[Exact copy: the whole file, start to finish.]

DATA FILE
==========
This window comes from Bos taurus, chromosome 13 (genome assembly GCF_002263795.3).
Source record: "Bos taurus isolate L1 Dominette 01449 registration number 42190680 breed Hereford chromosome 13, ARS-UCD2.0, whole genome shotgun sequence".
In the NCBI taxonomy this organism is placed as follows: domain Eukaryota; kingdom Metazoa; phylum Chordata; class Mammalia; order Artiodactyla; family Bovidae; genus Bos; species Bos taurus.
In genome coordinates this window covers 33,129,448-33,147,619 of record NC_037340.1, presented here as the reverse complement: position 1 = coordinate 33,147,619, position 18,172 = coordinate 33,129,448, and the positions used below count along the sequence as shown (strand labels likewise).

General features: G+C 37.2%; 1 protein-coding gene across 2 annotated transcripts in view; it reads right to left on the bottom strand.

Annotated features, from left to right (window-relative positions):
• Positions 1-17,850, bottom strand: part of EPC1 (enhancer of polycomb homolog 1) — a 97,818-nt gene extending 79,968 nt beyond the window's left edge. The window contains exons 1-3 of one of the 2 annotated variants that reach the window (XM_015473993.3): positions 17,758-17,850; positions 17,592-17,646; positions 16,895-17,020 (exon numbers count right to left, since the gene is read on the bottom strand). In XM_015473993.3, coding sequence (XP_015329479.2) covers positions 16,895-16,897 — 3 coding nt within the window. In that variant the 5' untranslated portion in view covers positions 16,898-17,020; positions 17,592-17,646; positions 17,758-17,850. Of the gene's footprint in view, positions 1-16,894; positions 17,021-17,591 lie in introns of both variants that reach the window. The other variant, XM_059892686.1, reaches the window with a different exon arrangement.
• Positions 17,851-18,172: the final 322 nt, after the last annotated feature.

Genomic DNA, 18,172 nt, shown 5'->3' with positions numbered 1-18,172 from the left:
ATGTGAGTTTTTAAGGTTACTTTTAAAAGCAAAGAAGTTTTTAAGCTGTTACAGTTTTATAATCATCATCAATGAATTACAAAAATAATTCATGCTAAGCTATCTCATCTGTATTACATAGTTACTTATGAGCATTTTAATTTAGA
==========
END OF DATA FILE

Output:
This window comes from Bos taurus, chromosome 13 (genome assembly GCF_002263795.3).
Source record: "Bos taurus isolate L1 Dominette 01449 registration number 42190680 breed Hereford chromosome 13, ARS-UCD2.0, whole genome shotgun sequence".
In the NCBI taxonomy this organism is placed as follows: domain Eukaryota; kingdom Metazoa; phylum Chordata; class Mammalia; order Artiodactyla; family Bovidae; genus Bos; species Bos taurus.
In genome coordinates this window covers 33,129,448-33,147,619 of record NC_037340.1, presented here as the reverse complement: position 1 = coordinate 33,147,619, position 18,172 = coordinate 33,129,448, and the positions used below count along the sequence as shown (strand labels likewise).

General features: G+C 37.2%; 1 protein-coding gene across 2 annotated transcripts in view; it reads right to left on the bottom strand.

Annotated features, from left to right (window-relative positions):
• Positions 1-17,850, bottom strand: part of EPC1 (enhancer of polycomb homolog 1) — a 97,818-nt gene extending 79,968 nt beyond the window's left edge. The window contains exons 1-3 of one of the 2 annotated variants that reach the window (XM_015473993.3): positions 17,758-17,850; positions 17,592-17,646; positions 16,895-17,020 (exon numbers count right to left, since the gene is read on the bottom strand). In XM_015473993.3, coding sequence (XP_015329479.2) covers positions 16,895-16,897 — 3 coding nt within the window. In that variant the 5' untranslated portion in view covers positions 16,898-17,020; positions 17,592-17,646; positions 17,758-17,850. Of the gene's footprint in view, positions 1-16,894; positions 17,021-17,591 lie in introns of both variants that reach the window. The other variant, XM_059892686.1, reaches the window with a different exon arrangement.
• Positions 17,851-18,172: the final 322 nt, after the last annotated feature.

Genomic DNA, 18,172 nt, shown 5'->3' with positions numbered 1-18,172 from the left:
ATGTGAGTTTTTAAGGTTACTTTTAAAAGCAAAGAAGTTTTTAAGCTGTTACAGTTTTATAATCATCATCAATGAATTACAAAAATAATTCATGCTAAGCTATCTCATCTGTATTACATAGTTACTTATGAGCATTTTAATTTAGA